Another sultry night in Westminster Music Library and this time we were playing host to the Victory Wind Quintet, a group of professional musicians who have been working together for over ten years, primarily within the Guards Bands. The players have busy careers combining solo work, chamber music and freelancing. Lucky for us they had time to pay us a visit, and even luckier that what they had in mind for repertoire chimed beautifully with our First World War music and composers project – Behind the Lines – although this concert was set to embrace music from both World Wars (I can feel another project coming on…).
Tuning up complete, our audience settled and suitably refreshed with a cooling drink, The “Victory” marched off with renditions of some First World War music, some of which was already familiar to us in Westminster Music Library, including George Butterworth’s The banks of green willow. Described by its composer as an “Idyll”, and written in 1913, he based The Banks of Green Willow on two folk song melodies. Butterworth was a lieutenant in the Durham Light infantry and was killed on 5 August 1916, during the Battle of the Somme.
Our First World War selection ended with a wonderful arrangement of It’s a long way to Tipperary by John Whitfield, but then it was fast forward to World War Two and an arrangement of the famous song A nightingale sang in Berkeley Square. Written in 1939 by Manning Sherwin in the then small French fishing village of Le lavandou shortly before the outbreak of the Second World War, it became one of the best selling and most popular songs of the era.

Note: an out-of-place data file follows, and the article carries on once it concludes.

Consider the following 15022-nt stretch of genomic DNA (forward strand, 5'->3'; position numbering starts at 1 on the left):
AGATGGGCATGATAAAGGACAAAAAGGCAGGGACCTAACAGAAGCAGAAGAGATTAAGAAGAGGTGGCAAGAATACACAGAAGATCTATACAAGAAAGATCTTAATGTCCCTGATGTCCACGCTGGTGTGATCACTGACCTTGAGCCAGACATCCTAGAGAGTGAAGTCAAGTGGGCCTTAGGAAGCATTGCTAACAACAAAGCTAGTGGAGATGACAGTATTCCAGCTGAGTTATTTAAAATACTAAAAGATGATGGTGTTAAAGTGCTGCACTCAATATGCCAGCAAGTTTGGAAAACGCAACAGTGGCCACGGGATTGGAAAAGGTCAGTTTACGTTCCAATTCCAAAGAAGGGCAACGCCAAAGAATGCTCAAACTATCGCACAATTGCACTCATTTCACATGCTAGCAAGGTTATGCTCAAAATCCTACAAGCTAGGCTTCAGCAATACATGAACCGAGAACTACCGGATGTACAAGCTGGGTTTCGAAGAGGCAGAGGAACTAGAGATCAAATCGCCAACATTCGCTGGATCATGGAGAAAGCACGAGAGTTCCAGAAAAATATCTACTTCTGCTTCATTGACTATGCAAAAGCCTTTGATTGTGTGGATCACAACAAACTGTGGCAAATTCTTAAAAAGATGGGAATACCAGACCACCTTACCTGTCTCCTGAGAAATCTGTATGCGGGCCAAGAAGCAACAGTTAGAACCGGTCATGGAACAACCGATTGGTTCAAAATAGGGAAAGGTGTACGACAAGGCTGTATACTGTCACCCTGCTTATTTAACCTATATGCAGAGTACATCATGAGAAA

No recital of war-inspired music would be complete without some marching songs and we were treated to a rousing medley, but not wishing to monopolise the show with the army (our musicians variously play with The Coldstream Guards Band, the Band of the Irish Guards, the Band of the Welsh and Scots Guards), we turned our attention to the air with Aces High, a march written by Ron Goodwin for the 1969 film “The Battle of Britain”, and a grand finale comprising a selection of sea songs. According to Nick (our horn player) the Navy hasn’t written much in the way of songs since the eighteenth century, but that hasn’t stopped them re-working some old favourites with often slightly more risqué lyrics… however our quintet had plenty of mariner-themed tunes up their talented sleeves and with a sailor’s hornpipe taken at a dazzling tempo, all too soon it was time for anchors away as The “Victory” set sail.
All five musicians gave a faultless and captivating performance, and I hope they’ll hold good to their promise and march our way again soon.